Can a person – well, this person, anyway – ever get tired of international food, the vast smorgasbord of culinary delights from all the world’s regions? I would say not. Give me Indian, Mexican, Thai, Argentine, African, Chinese, German, Korean, Yugoslavian, French or German cuisine, and I’ll bounce right back in pursuit of the next fascinating thing.
But that being said, after my friend Ashley Day and I got through sampling the varied multi-cultural delights of Louisville’s “International Restaurant Row” on Old Bardstown Road in Buechel this week (see this week’s LEO Dining Guide for more), I was just about ready to take a break with some good, old-fashioned American comfort food like Mom used to make.
I know! Let’s go to the Cottage Inn! Serving “Southern Comfort Food” since 1929, they’ve been filling Louisville’s hunger hole with Southern-fried goodies and homemade cakes and pies for 80-some years.
With the sad closing of Mazzoni’s and Kaelin’s in recent years, Cottage Inn may hold bragging rights as Louisville’s oldest eatery still in operation. It has endured at the same address, in the same building, and what appears to be very much the same menu.
But here’s the twist: Just like a few of the eateries along Old Bardstown Road that you’ll read about in the Dining Guide today, Cottage Inn’s owners hail from Bosnia, that war-torn nation in the former Yugoslavia that has sent Louiville thousands of welcome new neighbors.
Yep, Zuki and Zlatko Kreso, who came to Louisville in 1998 and, for a time, operated Mr. Z’s Kitchen downtown, purchased Cottage Inn from its former owners in 2008. (Zlatko’s brother, by the way, owns Kreso’s Bosnian restaurant in Bardstown, Ky.)
During their seven years at the helm, the Kresos haven’t changed much. I think the decor looks a bit more European now, with beige walls and dark wood and a gallery of old framed neighborhood photos replacing the old country-style floral wallpaper. Tables are still draped with oilcloth, and they’re still set with lightweight flatware rolled in paper napkins, with beverages served in tall plastic tumblers. Think diner-style, if you’re from north of here, or meat-and-three if you’re from further south, and you’ll get the idea.
They’ve left the old menu alone, and I think this is wise. Bosnian-style gyros and ?evap?i?i are delicious in their own right, but this place does best with, well, “Southern comfort food,” and the four-page menu offers plenty of it. A couple of dozen appetizers, soups, salads and sandwiches top out at $9.99 (for Cottage Inn’s traditional take on the Hot Brown). About 18 entrees and pasta dishes range in price from $5.70 (for a veggie plate) to $11.99 (for a country ham plate with two sides). The Inn’s famous fried chicken, which requires a 15-minute wait for preparation, is $10.99 for a half-chicken. Come on Wednesday night and line up for the weekly “All-U-Care-To-Eat” evening with side dishes and bread for $11.99.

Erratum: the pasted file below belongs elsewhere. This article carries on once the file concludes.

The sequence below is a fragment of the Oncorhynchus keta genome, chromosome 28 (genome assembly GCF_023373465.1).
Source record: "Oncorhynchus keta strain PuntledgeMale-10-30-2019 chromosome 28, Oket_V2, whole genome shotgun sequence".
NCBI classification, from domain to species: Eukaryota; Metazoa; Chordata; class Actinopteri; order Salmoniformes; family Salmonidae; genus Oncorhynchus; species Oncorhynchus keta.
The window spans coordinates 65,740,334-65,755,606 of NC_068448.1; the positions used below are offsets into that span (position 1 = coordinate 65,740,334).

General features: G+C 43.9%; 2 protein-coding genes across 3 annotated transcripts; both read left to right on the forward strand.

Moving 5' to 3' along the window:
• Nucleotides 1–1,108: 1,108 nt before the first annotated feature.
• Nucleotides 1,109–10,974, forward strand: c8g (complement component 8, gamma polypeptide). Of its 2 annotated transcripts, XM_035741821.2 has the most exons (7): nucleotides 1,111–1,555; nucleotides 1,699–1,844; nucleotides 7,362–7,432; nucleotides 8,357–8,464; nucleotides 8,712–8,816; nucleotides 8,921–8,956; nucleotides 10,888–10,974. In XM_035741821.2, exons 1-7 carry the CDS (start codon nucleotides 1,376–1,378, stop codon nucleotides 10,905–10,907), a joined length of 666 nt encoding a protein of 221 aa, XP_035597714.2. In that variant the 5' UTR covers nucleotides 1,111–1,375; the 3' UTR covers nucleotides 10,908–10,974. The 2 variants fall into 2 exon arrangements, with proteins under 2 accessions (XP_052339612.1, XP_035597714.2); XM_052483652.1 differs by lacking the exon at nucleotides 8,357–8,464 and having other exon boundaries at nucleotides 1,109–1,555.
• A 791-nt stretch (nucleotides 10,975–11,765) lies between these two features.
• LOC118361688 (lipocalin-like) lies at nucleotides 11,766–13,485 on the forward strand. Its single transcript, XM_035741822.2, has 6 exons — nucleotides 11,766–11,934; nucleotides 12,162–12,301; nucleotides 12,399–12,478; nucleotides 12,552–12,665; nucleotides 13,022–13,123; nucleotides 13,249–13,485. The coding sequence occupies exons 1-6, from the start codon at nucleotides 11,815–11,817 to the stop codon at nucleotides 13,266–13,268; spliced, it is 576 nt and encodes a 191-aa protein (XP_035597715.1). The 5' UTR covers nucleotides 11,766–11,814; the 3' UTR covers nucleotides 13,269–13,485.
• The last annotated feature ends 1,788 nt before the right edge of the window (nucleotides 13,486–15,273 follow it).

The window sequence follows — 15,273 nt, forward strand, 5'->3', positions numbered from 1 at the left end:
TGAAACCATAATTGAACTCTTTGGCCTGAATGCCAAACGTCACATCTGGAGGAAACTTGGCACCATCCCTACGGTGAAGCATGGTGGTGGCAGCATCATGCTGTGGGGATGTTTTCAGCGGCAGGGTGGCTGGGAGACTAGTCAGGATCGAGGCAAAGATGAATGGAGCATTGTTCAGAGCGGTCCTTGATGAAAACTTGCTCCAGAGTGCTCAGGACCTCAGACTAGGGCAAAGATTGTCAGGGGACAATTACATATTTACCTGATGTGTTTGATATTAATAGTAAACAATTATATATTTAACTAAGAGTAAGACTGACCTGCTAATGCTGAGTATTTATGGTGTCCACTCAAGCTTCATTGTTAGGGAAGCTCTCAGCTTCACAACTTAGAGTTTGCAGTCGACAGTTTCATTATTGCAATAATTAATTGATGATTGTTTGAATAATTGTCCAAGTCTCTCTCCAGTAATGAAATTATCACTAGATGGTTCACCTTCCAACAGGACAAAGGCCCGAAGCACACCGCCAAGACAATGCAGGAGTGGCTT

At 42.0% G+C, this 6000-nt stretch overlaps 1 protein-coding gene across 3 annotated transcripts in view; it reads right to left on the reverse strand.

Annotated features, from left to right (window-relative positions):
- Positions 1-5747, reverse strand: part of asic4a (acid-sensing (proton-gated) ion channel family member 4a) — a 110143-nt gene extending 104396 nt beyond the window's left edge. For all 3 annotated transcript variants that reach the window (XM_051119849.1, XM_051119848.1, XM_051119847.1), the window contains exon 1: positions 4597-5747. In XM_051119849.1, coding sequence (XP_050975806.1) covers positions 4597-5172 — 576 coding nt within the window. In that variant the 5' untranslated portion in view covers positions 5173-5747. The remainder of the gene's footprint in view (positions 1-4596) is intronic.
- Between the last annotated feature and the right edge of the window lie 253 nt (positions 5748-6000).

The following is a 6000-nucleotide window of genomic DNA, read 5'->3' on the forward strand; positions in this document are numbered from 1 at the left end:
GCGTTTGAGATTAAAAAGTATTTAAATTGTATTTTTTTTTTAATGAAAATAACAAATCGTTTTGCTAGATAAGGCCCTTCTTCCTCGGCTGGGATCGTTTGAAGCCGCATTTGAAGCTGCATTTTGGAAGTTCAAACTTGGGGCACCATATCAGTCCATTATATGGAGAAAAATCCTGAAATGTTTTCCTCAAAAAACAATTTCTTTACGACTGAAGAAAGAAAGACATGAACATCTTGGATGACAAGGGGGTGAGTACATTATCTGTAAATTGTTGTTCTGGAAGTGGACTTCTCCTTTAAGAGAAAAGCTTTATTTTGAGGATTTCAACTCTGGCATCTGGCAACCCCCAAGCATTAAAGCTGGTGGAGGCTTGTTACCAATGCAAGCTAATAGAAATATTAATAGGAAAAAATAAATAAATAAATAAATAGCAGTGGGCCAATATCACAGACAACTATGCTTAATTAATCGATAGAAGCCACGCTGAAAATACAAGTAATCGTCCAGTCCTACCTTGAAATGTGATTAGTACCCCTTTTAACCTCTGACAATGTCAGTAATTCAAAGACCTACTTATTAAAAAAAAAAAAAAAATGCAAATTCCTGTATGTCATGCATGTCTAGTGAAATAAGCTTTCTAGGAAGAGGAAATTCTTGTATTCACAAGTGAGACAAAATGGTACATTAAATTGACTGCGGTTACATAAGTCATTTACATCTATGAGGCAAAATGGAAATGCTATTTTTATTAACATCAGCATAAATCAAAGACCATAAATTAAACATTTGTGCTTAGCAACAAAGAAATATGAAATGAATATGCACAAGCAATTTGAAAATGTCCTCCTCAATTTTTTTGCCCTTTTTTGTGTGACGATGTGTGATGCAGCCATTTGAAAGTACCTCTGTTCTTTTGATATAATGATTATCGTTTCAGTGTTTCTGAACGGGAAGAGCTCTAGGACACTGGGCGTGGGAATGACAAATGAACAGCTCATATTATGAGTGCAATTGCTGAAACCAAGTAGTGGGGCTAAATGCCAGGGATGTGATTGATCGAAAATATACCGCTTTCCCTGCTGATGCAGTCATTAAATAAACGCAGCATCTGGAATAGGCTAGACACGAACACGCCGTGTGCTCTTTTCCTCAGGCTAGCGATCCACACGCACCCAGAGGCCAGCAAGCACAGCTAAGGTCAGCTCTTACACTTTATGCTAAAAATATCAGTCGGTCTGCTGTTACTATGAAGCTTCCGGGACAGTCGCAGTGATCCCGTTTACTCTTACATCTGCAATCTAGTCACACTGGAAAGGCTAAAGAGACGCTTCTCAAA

We came ready to eat and left full, but, even when it makes me sad, it’s a critic’s duty to tell it as I tasted it. Our meal was indeed like Mom used to make: Variable. To be honest, Mom kept us well fed, but she wasn’t all that great a cook, at least not until later on in life when she got into the gourmet thing.
So, two thin-cut 5-ounce grilled pork chops ($11.99) were a hit, very flavorful (the menu says they’re “Kentucky raised”) and grilled well. Dinners come with two sides, which batted .500. Country-style green beans were delicious: Tender, textured, wonderful old-fashioned green beans simmered in meat drippings. Mashed potatoes, though, tasted as if they came from a box, with brown gravy that tasted like it came from a can.
An appetizer order of fried okra ($5.99) was a generous portion, but shattered my memory of Cottage Inn’s old home-fried nuggets. These gave every indication of being a packaged product, heated, perhaps, in the microwave until the grease-free breading got tough.
A grilled-cheese sandwich ($4.99) was just like Mom’s, too, but that’s good. It’s hard to mess up a crispy, heart-warming grilled-cheese sandwich. yellow cheese melted between two slices of grilled white bread. A side of broccoli, cauliflower and “baby” carrots from a bag had been simmered into submission and somewhat redeemed with plenty of butter. A simple side salad ($1.90) consisted of iceberg lettuce, a big chunk of attractively red tomato for the season, and a little tub of decent blue cheese dressing.
A row of old-fashioned glass-domed cake keepers display the dessert selection. A $3.99 slice of coconut cake was moist, perhaps made from a mix, with hyper-sweet white icing and a rather stingy ration of coconut.
It disappoints me that I can’t give a kinder review of this amiable old family restaurant. According to reports on the HotBytes Forum, the restaurant has been for sale since 2012 as the owner hoped to retire. It would be great to see new life restore this landmark’s spirit. I hope it happens.
Our dinner was $32.70, plus a $7.30 tip for friendly and attentive service.
570 Eastern Parkway
Robin Garr’s rating: 76 points